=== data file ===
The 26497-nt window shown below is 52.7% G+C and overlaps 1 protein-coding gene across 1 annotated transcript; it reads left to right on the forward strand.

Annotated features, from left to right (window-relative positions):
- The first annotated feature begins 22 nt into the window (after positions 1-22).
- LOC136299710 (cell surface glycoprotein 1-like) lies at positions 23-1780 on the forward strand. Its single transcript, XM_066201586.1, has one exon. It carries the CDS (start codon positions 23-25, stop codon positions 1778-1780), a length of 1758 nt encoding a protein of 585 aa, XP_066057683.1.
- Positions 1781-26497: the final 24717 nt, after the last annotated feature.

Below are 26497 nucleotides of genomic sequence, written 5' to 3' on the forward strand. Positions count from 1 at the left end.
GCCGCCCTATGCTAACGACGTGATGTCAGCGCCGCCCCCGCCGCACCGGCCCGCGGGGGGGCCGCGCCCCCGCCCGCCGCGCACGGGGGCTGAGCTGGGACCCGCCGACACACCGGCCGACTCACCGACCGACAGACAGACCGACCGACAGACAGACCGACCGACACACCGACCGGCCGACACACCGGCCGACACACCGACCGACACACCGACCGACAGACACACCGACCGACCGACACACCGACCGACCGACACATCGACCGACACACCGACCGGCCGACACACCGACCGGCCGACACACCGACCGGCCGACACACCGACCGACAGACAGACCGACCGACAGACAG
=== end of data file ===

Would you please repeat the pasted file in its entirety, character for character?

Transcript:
The 26497-nt window shown below is 52.7% G+C and overlaps 1 protein-coding gene across 1 annotated transcript; it reads left to right on the forward strand.

Annotated features, from left to right (window-relative positions):
- The first annotated feature begins 22 nt into the window (after positions 1-22).
- LOC136299710 (cell surface glycoprotein 1-like) lies at positions 23-1780 on the forward strand. Its single transcript, XM_066201586.1, has one exon. It carries the CDS (start codon positions 23-25, stop codon positions 1778-1780), a length of 1758 nt encoding a protein of 585 aa, XP_066057683.1.
- Positions 1781-26497: the final 24717 nt, after the last annotated feature.

Below are 26497 nucleotides of genomic sequence, written 5' to 3' on the forward strand. Positions count from 1 at the left end.
GCCGCCCTATGCTAACGACGTGATGTCAGCGCCGCCCCCGCCGCACCGGCCCGCGGGGGGGCCGCGCCCCCGCCCGCCGCGCACGGGGGCTGAGCTGGGACCCGCCGACACACCGGCCGACTCACCGACCGACAGACAGACCGACCGACAGACAGACCGACCGACACACCGACCGGCCGACACACCGGCCGACACACCGACCGACACACCGACCGACAGACACACCGACCGACCGACACACCGACCGACCGACACATCGACCGACACACCGACCGGCCGACACACCGACCGGCCGACACACCGACCGGCCGACACACCGACCGACAGACAGACCGACCGACAGACAG